Finally I reached the ocean and the wind. Vic had told me about the headwind there and that one really windy year Mike Pigg the triathlete could barely go 6 miles an hour. Thankfully the wind wasn’t that bad. I was able to keep 16mph. Then I saw “The Wall,” a mile long climb that has sections of 23% grade. Yeah, just what I like! I made it up the first pitch and went into a switch-back section, looked back down at the road along the coast and didn’t see anyone.


Once you get over the wall you drop back down into this little valley, and then climb back out over what they call “The Endless Hills.” They named it right. Each switchback looks like it’s going to be the top of the ridge. But once you get to it you see the next one, and the next one, and the next one. I kept up my rhythm and was practically getting a stiff neck from looking back down looking for other riders. Nope. Just me.

Finally I reached the top—and the fog piled up over the other side of the ridge. It was only eight miles to the finish and was anxious to get out of the cold. A guy pulled alongside on a motorcycle to tell me to be careful, that the fog was thick almost all the way back. Vic had warned me about the final descent, that there were decreasing radius turns, potholes and a dirt section. The locals know this section and can really haul, but I played it safe.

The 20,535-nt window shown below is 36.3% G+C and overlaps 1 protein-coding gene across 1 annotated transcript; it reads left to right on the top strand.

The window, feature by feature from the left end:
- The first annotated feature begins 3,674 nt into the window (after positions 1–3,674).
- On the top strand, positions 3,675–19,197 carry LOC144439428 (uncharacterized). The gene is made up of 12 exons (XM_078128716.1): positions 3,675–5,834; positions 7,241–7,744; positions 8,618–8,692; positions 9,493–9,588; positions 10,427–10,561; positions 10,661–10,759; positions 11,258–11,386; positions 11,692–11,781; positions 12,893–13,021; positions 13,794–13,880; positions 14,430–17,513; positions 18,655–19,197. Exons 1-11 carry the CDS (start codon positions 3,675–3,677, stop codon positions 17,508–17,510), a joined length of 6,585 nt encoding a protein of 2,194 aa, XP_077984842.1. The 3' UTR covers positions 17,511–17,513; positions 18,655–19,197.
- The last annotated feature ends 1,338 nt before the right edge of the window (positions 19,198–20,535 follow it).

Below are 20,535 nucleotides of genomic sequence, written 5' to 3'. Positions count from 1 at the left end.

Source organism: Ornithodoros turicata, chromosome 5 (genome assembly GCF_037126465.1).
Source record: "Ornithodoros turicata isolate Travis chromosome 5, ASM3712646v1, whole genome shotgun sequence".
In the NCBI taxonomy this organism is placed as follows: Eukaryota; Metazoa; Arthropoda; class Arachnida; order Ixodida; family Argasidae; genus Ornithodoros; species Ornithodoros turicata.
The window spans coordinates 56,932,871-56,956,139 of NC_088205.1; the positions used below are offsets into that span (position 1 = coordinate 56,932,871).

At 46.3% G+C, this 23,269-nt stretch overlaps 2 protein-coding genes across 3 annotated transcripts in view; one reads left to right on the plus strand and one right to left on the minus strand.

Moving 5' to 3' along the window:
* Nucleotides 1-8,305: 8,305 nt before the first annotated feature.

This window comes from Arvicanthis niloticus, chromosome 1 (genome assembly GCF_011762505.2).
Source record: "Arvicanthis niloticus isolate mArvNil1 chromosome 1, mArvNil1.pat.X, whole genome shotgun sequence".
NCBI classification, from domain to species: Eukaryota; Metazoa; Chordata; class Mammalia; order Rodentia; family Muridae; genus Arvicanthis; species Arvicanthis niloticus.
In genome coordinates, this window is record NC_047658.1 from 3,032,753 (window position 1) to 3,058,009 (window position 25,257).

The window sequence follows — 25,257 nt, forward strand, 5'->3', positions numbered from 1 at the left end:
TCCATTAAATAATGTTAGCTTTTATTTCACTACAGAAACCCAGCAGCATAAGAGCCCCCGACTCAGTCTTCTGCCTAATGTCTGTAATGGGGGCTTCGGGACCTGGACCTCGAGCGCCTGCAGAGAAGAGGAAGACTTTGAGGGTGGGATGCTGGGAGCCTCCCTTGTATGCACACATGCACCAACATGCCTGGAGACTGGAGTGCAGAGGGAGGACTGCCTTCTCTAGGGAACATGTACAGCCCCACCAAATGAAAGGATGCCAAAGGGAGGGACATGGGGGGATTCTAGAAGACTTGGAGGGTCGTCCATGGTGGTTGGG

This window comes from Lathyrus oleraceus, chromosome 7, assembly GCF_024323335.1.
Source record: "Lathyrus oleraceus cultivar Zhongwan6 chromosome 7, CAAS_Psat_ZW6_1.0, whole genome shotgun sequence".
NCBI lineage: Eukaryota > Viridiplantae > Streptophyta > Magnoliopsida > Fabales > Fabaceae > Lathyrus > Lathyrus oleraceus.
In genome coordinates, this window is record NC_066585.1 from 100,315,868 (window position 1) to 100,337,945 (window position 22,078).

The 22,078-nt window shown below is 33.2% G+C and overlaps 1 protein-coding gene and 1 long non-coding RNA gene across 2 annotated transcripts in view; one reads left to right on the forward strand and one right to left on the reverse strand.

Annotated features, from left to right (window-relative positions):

Finally I made it to the final flat straight to the finish line. It was a great ride for me. I’ve always admired those guys in the Tour de France or the Giro who do big, long solo breaks like that. My time was five hours and twenty-eight minutes. The record is something like 30 minutes faster, but Vic said that was set in a year that had a tailwind along the ocean.

The ride was over but not my day. I had some kids to meet. I’d been contacted by a Sacramento Police sergeant who runs a mountain bike program for high school and middle-school kids. The program’s focus is to keep kids out of gangs. That really hits home with me ‘cause a lot of kids from my school got into that kind of trouble. The sergeant had asked if I could visit the kids in Sacramento , but with my busy schedule it would have been hard to do. So Vic invited the sergeant to bring the kids to the Tour of the Unknown Coast , comped them their entries, campsite and meals.



I spent about an hour with them answering questions and signing autographs. The bikes the kids use mostly came from the police as unclaimed property. Some are donated and they’ve managed to scrounge parts from all over. I’m going to go through my garage and box up some of my old stuff for them. Seeing the excitement on their faces when they talked about riding and racing was real inspiring, so I’m glad to help them.

So it was a good day for me. I had a good ride. got to test my fitness, met some great people. That’s it for now. It’s time to focus on the rest of my season.

Thanks for reading.
TJ